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Volume natriuresis vs. pressure natriuresis.

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  • Peter Bie, University of Southern Denmark, Denmark
  • Søren Wamberg, University of Southern Denmark, Denmark
  • Mads F. Kjølby
Body fluid regulation depends on regulation of renal excretion. This includes a fast vasopressin-mediated water-retaining mechanism, and slower, complex sodium-retaining systems dominated by the renin-angiotensin aldosterone cascade. The sensory mechanisms of sodium control are not identified; effectors may include renal arterial pressure, renal reflexes, extrarenal hormones and other regulatory factors. Since the pioneering work of Guyton more than three decades ago, pressure natriuresis has been in focus. Dissociations between sodium excretion and blood pressure are explained as conditions where regulatory performance exceeds the precision of the measurements. It is inherent to the concept, however, that sudden transition from low to high sodium intake elicits an arterial pressure increase, which is reversed by the pressure natriuresis mechanism. However, such transitions elicit parallel changes in extracellular fluid volume thereby activating volume receptors. Recently we studied the orchestration of sodium homeostasis by chronic and acute sodium loading in normal humans and trained dogs. Small increases in arterial blood pressure are easily generated by acute sodium loading, and dogs appear more sensitive than humans. However, with suitable loading procedures it is possible - also acutely - to augment renal sodium excretion by at least one order of magnitude without any change in arterial pressure whatsoever. Although pressure natriuresis is a powerful mechanism capable of overriding any other controller, it seems possible that it is not operative under normal conditions. Consequently, it is suggested that physiological control of sodium excretion is neurohumoral based on extracellular volume with neural control of renin system activity as an essential component.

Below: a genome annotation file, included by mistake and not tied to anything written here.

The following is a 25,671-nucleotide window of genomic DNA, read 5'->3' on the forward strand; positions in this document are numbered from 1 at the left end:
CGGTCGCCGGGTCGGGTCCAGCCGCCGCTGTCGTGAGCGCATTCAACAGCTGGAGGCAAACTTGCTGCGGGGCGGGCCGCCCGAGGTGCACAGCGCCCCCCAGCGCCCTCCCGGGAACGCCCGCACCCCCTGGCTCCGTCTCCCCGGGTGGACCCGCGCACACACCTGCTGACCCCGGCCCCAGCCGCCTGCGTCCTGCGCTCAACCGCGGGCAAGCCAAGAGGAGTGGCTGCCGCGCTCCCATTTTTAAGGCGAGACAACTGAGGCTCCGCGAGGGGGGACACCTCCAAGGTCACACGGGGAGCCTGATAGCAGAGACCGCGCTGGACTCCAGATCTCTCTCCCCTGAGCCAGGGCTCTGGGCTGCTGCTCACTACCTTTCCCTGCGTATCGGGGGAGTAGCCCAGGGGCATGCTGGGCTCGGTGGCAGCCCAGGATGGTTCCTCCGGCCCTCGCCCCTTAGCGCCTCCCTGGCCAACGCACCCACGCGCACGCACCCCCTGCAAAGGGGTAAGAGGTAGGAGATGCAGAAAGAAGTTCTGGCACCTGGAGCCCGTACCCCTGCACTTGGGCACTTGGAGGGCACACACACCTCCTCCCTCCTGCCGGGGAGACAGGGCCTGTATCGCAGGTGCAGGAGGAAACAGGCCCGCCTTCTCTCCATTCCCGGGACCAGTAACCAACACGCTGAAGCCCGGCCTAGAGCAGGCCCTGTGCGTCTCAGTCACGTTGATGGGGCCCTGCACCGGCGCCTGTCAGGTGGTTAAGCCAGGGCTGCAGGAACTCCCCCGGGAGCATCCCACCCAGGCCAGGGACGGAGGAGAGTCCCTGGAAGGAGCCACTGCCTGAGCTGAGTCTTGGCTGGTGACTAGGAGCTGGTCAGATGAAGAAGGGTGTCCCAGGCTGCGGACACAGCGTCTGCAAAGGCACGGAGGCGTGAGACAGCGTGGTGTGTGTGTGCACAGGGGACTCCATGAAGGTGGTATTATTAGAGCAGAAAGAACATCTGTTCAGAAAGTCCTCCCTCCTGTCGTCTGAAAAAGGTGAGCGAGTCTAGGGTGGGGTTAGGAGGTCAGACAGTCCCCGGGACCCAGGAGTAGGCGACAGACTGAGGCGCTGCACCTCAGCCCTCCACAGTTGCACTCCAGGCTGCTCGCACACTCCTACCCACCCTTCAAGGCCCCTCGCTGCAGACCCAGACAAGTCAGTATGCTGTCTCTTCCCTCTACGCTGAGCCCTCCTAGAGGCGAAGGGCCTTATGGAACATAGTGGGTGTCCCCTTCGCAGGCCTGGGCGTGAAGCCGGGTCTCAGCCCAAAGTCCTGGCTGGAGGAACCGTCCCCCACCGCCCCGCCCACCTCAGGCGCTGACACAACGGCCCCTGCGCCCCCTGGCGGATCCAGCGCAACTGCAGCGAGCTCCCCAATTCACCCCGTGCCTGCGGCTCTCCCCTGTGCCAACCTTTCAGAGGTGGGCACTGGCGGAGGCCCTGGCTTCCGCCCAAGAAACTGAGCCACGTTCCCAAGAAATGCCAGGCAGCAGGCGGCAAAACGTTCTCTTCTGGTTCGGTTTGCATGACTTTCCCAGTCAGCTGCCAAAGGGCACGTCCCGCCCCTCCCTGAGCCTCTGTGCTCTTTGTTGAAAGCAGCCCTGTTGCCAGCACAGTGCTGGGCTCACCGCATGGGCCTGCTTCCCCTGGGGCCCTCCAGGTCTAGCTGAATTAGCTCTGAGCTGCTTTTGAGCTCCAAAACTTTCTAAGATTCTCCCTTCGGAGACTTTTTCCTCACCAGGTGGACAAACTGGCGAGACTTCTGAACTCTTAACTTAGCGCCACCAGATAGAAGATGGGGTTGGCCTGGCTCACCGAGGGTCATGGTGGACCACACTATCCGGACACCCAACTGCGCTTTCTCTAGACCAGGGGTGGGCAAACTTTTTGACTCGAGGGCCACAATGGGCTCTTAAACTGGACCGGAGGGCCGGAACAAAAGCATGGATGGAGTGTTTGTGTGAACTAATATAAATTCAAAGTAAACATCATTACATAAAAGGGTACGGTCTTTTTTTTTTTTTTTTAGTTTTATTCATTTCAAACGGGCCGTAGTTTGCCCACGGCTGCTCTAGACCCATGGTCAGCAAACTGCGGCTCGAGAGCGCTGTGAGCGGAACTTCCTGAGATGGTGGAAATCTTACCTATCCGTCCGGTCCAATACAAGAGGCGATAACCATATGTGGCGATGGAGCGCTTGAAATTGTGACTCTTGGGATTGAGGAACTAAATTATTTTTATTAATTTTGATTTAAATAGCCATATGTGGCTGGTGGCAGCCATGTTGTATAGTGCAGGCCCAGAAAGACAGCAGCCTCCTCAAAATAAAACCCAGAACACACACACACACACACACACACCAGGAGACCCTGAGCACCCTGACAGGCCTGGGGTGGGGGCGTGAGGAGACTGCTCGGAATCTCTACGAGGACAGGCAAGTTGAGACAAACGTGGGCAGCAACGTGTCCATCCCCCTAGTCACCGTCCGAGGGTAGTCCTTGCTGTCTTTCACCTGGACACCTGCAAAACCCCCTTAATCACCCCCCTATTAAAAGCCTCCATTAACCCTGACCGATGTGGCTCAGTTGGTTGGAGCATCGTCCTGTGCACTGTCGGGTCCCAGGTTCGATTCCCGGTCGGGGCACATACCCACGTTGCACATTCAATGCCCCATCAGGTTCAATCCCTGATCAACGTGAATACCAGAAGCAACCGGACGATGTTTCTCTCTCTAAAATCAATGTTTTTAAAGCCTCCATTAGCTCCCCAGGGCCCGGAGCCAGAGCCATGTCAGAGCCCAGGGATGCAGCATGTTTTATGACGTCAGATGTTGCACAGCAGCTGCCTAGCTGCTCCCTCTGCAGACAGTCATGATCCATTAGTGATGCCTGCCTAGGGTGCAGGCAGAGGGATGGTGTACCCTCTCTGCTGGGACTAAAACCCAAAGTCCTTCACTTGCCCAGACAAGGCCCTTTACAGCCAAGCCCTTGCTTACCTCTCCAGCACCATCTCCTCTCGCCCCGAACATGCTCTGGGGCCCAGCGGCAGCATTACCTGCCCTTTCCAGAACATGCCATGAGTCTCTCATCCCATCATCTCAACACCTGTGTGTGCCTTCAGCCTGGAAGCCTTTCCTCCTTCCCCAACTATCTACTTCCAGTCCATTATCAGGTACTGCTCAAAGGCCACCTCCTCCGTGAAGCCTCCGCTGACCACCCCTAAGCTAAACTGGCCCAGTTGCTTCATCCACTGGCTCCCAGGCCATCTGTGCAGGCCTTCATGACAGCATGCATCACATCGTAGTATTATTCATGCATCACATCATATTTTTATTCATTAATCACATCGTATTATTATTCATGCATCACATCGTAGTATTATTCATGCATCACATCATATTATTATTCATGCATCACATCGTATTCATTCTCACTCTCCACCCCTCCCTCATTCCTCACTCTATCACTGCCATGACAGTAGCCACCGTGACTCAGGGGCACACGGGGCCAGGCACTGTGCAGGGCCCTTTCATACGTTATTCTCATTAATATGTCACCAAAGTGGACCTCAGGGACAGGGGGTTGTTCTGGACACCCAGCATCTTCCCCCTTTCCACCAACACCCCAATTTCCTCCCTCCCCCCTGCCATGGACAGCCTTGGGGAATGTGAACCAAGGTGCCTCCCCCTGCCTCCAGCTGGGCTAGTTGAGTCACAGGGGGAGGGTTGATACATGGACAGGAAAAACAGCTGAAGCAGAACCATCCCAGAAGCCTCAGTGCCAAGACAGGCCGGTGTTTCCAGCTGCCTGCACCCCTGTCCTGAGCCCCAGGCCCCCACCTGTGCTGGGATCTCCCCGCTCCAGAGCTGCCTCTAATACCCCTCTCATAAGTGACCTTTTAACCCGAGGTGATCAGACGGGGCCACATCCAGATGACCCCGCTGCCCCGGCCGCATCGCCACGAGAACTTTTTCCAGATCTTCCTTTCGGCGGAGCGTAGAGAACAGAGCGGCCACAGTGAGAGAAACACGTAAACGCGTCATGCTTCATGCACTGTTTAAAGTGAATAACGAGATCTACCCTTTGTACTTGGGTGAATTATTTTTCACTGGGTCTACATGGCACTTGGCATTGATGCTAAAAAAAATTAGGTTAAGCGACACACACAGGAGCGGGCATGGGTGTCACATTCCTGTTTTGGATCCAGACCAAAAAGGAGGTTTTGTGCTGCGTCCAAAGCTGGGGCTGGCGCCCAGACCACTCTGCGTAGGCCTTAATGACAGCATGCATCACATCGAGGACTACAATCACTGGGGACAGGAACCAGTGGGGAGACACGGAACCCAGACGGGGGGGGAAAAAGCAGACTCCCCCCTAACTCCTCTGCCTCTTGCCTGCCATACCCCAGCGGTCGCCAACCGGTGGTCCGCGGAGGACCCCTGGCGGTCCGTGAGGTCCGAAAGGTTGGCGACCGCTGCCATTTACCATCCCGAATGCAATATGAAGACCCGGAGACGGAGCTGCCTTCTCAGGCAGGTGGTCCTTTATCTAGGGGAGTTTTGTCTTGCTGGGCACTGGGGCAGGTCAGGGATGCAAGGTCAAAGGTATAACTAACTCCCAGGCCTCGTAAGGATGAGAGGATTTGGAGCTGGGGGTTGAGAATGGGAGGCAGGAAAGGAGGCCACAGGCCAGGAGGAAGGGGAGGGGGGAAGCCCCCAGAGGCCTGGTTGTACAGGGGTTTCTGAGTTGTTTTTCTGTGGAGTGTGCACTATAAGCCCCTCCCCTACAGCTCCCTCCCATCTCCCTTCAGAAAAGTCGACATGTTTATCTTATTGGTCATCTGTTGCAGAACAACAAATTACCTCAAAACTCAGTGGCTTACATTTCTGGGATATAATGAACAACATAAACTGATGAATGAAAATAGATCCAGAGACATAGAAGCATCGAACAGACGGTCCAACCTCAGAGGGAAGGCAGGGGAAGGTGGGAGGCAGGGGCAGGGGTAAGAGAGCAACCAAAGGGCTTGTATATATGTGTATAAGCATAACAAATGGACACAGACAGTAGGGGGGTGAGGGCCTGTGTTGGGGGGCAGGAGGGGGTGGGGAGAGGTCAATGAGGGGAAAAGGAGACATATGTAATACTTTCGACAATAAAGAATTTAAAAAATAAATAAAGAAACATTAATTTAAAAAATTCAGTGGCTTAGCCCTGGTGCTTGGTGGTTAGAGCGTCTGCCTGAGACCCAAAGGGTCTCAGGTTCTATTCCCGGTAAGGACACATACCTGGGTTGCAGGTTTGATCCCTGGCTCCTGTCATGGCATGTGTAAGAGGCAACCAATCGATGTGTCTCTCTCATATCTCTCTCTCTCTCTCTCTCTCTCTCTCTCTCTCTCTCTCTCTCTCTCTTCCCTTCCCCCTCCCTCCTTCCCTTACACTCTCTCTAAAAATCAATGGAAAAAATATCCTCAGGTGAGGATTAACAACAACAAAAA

Udgivelsesdato: August
Original languageEnglish
JournalActa Physiologica (Print)
Pages (from-to)495-503
Number of pages9
Publication statusPublished - 2004
Externally publishedYes

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